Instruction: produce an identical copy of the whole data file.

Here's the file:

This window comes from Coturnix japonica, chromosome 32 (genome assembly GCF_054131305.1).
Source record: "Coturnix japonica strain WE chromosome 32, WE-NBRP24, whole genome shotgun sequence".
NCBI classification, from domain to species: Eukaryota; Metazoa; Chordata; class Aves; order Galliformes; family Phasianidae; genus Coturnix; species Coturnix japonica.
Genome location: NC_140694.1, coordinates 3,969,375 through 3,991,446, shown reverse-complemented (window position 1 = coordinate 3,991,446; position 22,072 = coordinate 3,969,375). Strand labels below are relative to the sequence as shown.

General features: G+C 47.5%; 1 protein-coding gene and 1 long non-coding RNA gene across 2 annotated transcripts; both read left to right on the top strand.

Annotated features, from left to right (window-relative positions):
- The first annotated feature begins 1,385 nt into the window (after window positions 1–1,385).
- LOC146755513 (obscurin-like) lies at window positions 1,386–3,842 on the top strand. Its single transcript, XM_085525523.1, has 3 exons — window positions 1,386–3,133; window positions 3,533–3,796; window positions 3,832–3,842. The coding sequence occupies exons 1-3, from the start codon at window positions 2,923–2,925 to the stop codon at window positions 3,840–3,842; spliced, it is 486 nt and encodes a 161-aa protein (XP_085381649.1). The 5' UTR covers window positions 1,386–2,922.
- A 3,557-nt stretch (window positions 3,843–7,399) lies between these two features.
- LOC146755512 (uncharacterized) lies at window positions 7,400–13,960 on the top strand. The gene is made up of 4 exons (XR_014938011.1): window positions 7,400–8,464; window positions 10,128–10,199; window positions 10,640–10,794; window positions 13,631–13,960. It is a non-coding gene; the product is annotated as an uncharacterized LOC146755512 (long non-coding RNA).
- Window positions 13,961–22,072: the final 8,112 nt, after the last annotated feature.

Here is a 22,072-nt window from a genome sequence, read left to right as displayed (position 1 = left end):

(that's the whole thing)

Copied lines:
This window comes from Coturnix japonica, chromosome 32 (genome assembly GCF_054131305.1).
Source record: "Coturnix japonica strain WE chromosome 32, WE-NBRP24, whole genome shotgun sequence".
NCBI classification, from domain to species: Eukaryota; Metazoa; Chordata; class Aves; order Galliformes; family Phasianidae; genus Coturnix; species Coturnix japonica.
Genome location: NC_140694.1, coordinates 3,969,375 through 3,991,446, shown reverse-complemented (window position 1 = coordinate 3,991,446; position 22,072 = coordinate 3,969,375). Strand labels below are relative to the sequence as shown.

General features: G+C 47.5%; 1 protein-coding gene and 1 long non-coding RNA gene across 2 annotated transcripts; both read left to right on the top strand.

Annotated features, from left to right (window-relative positions):
- The first annotated feature begins 1,385 nt into the window (after window positions 1–1,385).
- LOC146755513 (obscurin-like) lies at window positions 1,386–3,842 on the top strand. Its single transcript, XM_085525523.1, has 3 exons — window positions 1,386–3,133; window positions 3,533–3,796; window positions 3,832–3,842. The coding sequence occupies exons 1-3, from the start codon at window positions 2,923–2,925 to the stop codon at window positions 3,840–3,842; spliced, it is 486 nt and encodes a 161-aa protein (XP_085381649.1). The 5' UTR covers window positions 1,386–2,922.
- A 3,557-nt stretch (window positions 3,843–7,399) lies between these two features.
- LOC146755512 (uncharacterized) lies at window positions 7,400–13,960 on the top strand. The gene is made up of 4 exons (XR_014938011.1): window positions 7,400–8,464; window positions 10,128–10,199; window positions 10,640–10,794; window positions 13,631–13,960. It is a non-coding gene; the product is annotated as an uncharacterized LOC146755512 (long non-coding RNA).
- Window positions 13,961–22,072: the final 8,112 nt, after the last annotated feature.

Here is a 22,072-nt window from a genome sequence, read left to right as displayed (position 1 = left end):